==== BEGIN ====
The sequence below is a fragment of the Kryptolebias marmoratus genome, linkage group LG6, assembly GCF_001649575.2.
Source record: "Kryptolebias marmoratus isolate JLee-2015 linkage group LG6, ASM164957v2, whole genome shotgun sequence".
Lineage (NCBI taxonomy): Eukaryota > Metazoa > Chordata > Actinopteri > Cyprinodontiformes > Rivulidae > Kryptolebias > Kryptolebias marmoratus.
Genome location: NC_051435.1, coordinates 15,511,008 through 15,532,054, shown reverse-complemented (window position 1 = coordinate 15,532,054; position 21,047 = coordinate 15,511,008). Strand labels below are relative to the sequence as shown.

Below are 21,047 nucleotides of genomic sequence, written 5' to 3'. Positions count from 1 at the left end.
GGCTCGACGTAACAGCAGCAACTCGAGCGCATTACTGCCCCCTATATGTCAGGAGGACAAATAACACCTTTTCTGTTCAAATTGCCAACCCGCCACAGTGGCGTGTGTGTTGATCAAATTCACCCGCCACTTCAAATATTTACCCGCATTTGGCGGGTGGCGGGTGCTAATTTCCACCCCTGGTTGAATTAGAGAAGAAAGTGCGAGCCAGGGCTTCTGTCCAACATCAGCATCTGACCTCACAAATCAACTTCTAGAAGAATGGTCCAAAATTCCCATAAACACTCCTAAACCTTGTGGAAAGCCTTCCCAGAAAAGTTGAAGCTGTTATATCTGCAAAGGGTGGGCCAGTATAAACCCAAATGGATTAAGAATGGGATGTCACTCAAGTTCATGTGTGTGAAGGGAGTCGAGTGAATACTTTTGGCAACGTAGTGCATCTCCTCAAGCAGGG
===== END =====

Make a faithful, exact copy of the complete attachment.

The sequence below is a fragment of the Kryptolebias marmoratus genome, linkage group LG6, assembly GCF_001649575.2.
Source record: "Kryptolebias marmoratus isolate JLee-2015 linkage group LG6, ASM164957v2, whole genome shotgun sequence".
Lineage (NCBI taxonomy): Eukaryota > Metazoa > Chordata > Actinopteri > Cyprinodontiformes > Rivulidae > Kryptolebias > Kryptolebias marmoratus.
Genome location: NC_051435.1, coordinates 15,511,008 through 15,532,054, shown reverse-complemented (window position 1 = coordinate 15,532,054; position 21,047 = coordinate 15,511,008). Strand labels below are relative to the sequence as shown.

Below are 21,047 nucleotides of genomic sequence, written 5' to 3'. Positions count from 1 at the left end.
GGCTCGACGTAACAGCAGCAACTCGAGCGCATTACTGCCCCCTATATGTCAGGAGGACAAATAACACCTTTTCTGTTCAAATTGCCAACCCGCCACAGTGGCGTGTGTGTTGATCAAATTCACCCGCCACTTCAAATATTTACCCGCATTTGGCGGGTGGCGGGTGCTAATTTCCACCCCTGGTTGAATTAGAGAAGAAAGTGCGAGCCAGGGCTTCTGTCCAACATCAGCATCTGACCTCACAAATCAACTTCTAGAAGAATGGTCCAAAATTCCCATAAACACTCCTAAACCTTGTGGAAAGCCTTCCCAGAAAAGTTGAAGCTGTTATATCTGCAAAGGGTGGGCCAGTATAAACCCAAATGGATTAAGAATGGGATGTCACTCAAGTTCATGTGTGTGAAGGGAGTCGAGTGAATACTTTTGGCAACGTAGTGCATCTCCTCAAGCAGGG